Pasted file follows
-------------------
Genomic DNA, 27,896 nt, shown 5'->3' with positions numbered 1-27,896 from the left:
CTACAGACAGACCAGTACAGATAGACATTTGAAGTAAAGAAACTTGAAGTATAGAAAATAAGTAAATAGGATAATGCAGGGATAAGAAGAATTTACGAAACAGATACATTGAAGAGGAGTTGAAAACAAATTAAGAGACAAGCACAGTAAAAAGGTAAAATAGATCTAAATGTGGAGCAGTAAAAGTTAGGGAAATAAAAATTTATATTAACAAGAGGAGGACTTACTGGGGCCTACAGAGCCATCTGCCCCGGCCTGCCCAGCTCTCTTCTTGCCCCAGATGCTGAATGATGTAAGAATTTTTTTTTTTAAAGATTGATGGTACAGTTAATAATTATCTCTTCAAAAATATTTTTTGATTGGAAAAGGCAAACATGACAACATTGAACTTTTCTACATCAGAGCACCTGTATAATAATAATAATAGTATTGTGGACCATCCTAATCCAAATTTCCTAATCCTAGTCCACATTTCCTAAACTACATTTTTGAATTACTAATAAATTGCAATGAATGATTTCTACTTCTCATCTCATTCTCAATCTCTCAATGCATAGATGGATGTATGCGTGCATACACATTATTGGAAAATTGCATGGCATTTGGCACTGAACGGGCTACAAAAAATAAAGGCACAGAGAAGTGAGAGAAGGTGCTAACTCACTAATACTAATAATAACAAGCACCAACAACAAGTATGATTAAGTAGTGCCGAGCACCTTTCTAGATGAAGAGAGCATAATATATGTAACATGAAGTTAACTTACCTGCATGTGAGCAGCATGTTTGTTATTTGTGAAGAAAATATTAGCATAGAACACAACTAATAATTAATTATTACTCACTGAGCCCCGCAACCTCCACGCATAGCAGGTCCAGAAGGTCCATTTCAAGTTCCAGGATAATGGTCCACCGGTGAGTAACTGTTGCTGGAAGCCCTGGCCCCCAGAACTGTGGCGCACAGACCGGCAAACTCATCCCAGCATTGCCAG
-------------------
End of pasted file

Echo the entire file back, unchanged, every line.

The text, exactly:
Genomic DNA, 27,896 nt, shown 5'->3' with positions numbered 1-27,896 from the left:
CTACAGACAGACCAGTACAGATAGACATTTGAAGTAAAGAAACTTGAAGTATAGAAAATAAGTAAATAGGATAATGCAGGGATAAGAAGAATTTACGAAACAGATACATTGAAGAGGAGTTGAAAACAAATTAAGAGACAAGCACAGTAAAAAGGTAAAATAGATCTAAATGTGGAGCAGTAAAAGTTAGGGAAATAAAAATTTATATTAACAAGAGGAGGACTTACTGGGGCCTACAGAGCCATCTGCCCCGGCCTGCCCAGCTCTCTTCTTGCCCCAGATGCTGAATGATGTAAGAATTTTTTTTTTTAAAGATTGATGGTACAGTTAATAATTATCTCTTCAAAAATATTTTTTGATTGGAAAAGGCAAACATGACAACATTGAACTTTTCTACATCAGAGCACCTGTATAATAATAATAATAGTATTGTGGACCATCCTAATCCAAATTTCCTAATCCTAGTCCACATTTCCTAAACTACATTTTTGAATTACTAATAAATTGCAATGAATGATTTCTACTTCTCATCTCATTCTCAATCTCTCAATGCATAGATGGATGTATGCGTGCATACACATTATTGGAAAATTGCATGGCATTTGGCACTGAACGGGCTACAAAAAATAAAGGCACAGAGAAGTGAGAGAAGGTGCTAACTCACTAATACTAATAATAACAAGCACCAACAACAAGTATGATTAAGTAGTGCCGAGCACCTTTCTAGATGAAGAGAGCATAATATATGTAACATGAAGTTAACTTACCTGCATGTGAGCAGCATGTTTGTTATTTGTGAAGAAAATATTAGCATAGAACACAACTAATAATTAATTATTACTCACTGAGCCCCGCAACCTCCACGCATAGCAGGTCCAGAAGGTCCATTTCAAGTTCCAGGATAATGGTCCACCGGTGAGTAACTGTTGCTGGAAGCCCTGGCCCCCAGAACTGTGGCGCACAGACCGGCAAACTCATCCCAGCATTGCCAG